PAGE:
Contract of Employment

09 July 2019

Before a new employee starts work, a legal agreement needs to be created.

Whether it’s documented or not, a contract has been created–and you must follow through with your legal obligations.

Whichever agreement you choose to apply, you need to comply with laws and regulations. Failing this, you could face financial and reputational consequences.

In this guide, we’ll look at what a contract of employment is, using contractual terms, and how to create employment contracts.

What is a contract of employment?

A contract of employment is a legally binding agreement made between an employer and an employee.

These agreements can be made through verbal and written forms–both of which legally stand.

Under UK law, you don’t need to provide a written agreement . But offering no contract of employment can quickly distort what’s expected from you and the employee.

Contracts will normally include:

Both you and the employee have a legal duty to comply with the agreement, or until the terms have changed.

Different types of employment contracts

There are several types of employment contracts, and each has their own requirements:

  • Permanent: These are for people who work regular salary jobs, like full or part-time employees.
  • Fixed-term: These normally have a set duration and end date before the job begins. They’re usually used by contractors or freelancers.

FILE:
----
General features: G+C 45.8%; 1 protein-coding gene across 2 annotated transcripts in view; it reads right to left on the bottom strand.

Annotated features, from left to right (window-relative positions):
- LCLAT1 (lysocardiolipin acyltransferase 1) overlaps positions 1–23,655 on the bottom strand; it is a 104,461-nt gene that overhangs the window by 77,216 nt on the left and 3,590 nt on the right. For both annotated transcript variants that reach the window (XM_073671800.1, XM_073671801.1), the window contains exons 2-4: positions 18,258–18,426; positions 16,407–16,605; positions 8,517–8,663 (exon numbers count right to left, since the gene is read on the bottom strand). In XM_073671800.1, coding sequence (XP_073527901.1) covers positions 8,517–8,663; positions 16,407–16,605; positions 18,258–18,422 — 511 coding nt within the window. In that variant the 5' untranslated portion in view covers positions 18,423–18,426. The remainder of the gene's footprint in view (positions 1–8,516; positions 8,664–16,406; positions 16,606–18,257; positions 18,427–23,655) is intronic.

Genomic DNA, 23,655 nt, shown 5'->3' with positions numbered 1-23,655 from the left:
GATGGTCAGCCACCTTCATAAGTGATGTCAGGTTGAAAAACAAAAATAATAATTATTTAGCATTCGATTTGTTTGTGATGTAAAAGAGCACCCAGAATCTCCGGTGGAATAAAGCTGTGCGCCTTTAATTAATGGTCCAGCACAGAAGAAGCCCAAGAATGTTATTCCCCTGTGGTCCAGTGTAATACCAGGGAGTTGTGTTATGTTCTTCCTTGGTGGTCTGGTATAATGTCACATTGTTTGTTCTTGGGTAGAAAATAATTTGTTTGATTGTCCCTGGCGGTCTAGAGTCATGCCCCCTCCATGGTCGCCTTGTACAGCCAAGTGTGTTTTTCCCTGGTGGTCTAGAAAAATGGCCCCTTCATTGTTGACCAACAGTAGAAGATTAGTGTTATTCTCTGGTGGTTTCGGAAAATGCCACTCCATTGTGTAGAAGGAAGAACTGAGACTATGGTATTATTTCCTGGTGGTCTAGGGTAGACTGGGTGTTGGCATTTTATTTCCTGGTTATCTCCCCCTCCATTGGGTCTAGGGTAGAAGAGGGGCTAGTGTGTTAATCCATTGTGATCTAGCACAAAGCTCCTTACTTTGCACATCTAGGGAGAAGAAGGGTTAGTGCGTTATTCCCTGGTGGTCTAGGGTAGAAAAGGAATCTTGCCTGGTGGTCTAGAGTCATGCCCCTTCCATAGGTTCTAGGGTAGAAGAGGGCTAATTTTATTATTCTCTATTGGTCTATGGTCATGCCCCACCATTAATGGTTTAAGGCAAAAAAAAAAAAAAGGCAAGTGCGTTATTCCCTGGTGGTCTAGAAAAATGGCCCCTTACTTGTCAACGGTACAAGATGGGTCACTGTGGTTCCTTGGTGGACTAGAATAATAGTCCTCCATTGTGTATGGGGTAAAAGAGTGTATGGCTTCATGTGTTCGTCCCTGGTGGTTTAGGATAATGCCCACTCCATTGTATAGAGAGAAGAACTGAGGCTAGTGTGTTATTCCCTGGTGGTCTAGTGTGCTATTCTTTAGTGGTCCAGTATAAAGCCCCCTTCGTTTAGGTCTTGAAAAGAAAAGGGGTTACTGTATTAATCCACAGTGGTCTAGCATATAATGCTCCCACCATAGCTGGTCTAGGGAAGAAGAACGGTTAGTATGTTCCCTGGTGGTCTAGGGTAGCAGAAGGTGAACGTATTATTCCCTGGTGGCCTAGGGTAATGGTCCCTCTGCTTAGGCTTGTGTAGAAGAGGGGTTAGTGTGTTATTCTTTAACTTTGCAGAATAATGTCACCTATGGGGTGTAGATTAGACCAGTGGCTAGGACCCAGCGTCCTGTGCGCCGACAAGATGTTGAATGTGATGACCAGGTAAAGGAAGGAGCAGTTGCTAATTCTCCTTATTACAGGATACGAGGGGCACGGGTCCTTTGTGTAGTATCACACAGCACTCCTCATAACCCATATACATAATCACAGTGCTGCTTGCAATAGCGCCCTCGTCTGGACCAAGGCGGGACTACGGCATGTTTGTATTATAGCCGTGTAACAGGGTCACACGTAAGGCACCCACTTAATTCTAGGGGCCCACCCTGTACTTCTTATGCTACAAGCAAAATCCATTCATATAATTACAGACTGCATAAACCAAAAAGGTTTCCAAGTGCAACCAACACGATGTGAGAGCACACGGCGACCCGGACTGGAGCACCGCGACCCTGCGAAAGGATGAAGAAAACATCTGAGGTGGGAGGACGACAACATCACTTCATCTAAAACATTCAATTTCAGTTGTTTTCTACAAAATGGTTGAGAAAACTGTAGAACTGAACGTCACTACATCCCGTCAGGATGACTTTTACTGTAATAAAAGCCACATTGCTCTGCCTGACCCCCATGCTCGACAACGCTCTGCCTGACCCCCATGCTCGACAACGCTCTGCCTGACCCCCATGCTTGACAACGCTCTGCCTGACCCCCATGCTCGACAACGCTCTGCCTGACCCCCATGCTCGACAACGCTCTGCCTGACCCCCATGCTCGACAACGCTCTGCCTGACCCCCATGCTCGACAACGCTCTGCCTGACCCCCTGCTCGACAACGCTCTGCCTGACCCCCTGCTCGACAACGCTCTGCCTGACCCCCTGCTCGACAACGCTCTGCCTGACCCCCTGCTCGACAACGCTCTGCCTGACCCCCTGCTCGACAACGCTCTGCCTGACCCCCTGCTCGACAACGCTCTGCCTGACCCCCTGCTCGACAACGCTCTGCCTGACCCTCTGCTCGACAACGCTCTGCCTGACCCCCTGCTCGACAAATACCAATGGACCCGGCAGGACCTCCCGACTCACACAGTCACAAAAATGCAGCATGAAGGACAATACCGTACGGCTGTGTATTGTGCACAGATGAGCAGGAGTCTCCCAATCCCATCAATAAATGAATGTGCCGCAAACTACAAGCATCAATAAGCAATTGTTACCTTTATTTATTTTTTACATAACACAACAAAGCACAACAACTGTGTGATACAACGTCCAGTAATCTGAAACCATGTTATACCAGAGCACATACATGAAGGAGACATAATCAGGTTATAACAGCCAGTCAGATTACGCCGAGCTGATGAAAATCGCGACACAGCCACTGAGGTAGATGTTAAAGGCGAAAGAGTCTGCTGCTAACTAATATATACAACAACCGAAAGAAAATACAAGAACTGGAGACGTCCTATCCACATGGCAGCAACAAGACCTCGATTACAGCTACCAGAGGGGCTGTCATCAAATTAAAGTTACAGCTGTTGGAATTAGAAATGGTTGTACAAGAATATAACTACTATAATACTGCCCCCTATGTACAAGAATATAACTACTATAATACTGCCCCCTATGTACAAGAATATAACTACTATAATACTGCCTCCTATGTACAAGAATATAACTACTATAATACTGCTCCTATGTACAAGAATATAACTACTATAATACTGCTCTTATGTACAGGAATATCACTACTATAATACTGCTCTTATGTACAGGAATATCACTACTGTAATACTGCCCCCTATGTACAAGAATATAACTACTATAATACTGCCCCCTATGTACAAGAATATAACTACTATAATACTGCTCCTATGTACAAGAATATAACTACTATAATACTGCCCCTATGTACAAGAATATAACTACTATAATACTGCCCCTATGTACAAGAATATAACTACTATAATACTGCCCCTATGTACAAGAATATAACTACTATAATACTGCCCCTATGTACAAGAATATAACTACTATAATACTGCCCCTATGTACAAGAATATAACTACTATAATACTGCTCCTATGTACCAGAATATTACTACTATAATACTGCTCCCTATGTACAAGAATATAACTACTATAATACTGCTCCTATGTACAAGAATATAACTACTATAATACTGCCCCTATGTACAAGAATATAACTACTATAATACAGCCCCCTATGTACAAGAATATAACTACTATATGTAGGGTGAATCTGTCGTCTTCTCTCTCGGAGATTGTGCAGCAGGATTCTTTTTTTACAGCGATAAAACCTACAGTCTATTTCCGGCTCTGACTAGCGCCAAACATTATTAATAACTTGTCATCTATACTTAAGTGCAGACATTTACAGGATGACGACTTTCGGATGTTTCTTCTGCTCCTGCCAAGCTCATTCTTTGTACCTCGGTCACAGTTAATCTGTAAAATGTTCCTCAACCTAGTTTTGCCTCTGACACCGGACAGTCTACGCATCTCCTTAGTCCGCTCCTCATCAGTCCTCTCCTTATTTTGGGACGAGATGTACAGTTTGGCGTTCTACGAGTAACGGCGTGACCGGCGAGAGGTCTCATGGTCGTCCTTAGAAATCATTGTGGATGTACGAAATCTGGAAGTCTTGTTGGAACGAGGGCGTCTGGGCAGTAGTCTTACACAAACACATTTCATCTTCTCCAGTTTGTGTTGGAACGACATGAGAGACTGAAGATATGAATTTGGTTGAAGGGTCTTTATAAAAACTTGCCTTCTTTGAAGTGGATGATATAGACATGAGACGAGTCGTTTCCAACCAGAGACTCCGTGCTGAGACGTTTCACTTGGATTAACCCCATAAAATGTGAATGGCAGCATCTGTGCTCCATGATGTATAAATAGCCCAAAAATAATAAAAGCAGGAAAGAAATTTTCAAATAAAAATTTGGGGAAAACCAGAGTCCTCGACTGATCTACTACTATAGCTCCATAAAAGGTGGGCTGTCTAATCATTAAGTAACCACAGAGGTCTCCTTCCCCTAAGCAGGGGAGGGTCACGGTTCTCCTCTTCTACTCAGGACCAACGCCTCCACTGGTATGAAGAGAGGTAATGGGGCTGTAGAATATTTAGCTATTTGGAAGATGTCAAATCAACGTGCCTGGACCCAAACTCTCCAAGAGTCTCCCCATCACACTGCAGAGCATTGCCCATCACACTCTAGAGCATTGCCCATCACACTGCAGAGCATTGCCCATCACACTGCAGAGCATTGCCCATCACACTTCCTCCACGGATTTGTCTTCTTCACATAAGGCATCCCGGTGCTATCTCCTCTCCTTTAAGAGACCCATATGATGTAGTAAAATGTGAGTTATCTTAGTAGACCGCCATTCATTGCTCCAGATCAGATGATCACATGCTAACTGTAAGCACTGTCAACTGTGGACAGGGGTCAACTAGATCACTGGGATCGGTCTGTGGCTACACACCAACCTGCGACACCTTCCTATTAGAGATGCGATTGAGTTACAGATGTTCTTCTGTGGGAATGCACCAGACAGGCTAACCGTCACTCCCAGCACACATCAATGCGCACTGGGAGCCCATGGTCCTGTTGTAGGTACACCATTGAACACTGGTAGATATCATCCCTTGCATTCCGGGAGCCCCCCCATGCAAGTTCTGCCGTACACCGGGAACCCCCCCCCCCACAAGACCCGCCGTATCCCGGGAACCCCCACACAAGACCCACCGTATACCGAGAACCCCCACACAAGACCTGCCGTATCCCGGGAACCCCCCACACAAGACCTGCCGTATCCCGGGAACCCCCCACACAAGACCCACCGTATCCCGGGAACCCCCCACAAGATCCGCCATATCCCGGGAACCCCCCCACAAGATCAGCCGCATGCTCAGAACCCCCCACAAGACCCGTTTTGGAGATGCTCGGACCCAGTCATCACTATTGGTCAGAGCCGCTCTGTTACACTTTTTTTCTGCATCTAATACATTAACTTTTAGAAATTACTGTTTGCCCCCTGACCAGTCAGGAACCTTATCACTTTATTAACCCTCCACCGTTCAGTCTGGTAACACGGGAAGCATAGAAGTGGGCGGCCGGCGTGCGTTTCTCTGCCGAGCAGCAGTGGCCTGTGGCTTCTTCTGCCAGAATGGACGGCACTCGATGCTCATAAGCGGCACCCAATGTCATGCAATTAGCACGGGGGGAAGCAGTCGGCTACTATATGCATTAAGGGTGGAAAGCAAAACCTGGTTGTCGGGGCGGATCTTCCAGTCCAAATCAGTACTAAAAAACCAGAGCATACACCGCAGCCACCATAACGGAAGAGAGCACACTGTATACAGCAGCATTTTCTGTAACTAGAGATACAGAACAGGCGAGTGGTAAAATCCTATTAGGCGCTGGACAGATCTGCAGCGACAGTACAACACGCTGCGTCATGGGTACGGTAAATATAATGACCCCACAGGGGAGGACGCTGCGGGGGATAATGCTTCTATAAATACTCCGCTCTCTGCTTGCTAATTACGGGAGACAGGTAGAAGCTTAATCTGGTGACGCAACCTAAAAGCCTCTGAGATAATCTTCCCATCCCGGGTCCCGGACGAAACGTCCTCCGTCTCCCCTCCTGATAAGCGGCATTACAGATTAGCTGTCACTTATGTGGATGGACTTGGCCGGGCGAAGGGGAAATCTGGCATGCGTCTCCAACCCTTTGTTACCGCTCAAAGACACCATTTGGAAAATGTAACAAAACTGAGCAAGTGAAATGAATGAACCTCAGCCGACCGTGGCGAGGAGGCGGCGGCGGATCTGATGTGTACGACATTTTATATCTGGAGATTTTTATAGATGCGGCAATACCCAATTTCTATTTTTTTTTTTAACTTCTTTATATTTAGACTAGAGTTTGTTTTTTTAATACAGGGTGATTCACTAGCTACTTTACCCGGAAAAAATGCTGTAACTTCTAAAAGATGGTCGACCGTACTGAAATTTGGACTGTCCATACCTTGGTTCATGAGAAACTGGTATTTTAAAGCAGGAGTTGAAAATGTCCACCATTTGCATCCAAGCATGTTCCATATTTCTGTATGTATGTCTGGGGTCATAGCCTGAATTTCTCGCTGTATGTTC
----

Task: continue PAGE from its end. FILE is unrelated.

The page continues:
• Casual: These are no obligations to provide or accept working hours. This is generally given to those who require complete flexibility between their professional and personal lives.
  • Zero-hours: There is generally no obligation to offer work. However, the worker is usually obliged to be available to accept work when it’s offered.

Terms of an employment contract

There are several different contractual terms you can use–each used for specific reasons.

Examples of contractual terms include:

  • Express terms: These are specific written terms for things like pay, location, and hours.
  • Statutory terms: These are terms that outline legal rights under employment law. For example, protection against workplace discrimination.
  • Implied terms: These are terms that may be too obvious to be written, like not stealing from the workplace.
  • Incorporated terms: These are terms taken from other sources, like handbooks or customs and practices.

What are the laws on employment contracts?

The Employment Rights Act (1996) outlined what is needed in a contract of employment in UK law.

The act recognises three types of employment status: employee, worker, and self-employed. It defines the employment status and legal rights of a person. That’s why it’s so important to understand which type of status to apply to your contract.

What happens if you breach an employment contract?

If you breach an employment contract, the employee may raise their grievance to a tribunal. They may discuss the case and find you guilty of violating legislation.

The whole process can be gruelling for both parties. But if you lose, you could end up with expensive legal fees, paying compensation penalties, and facing business damages.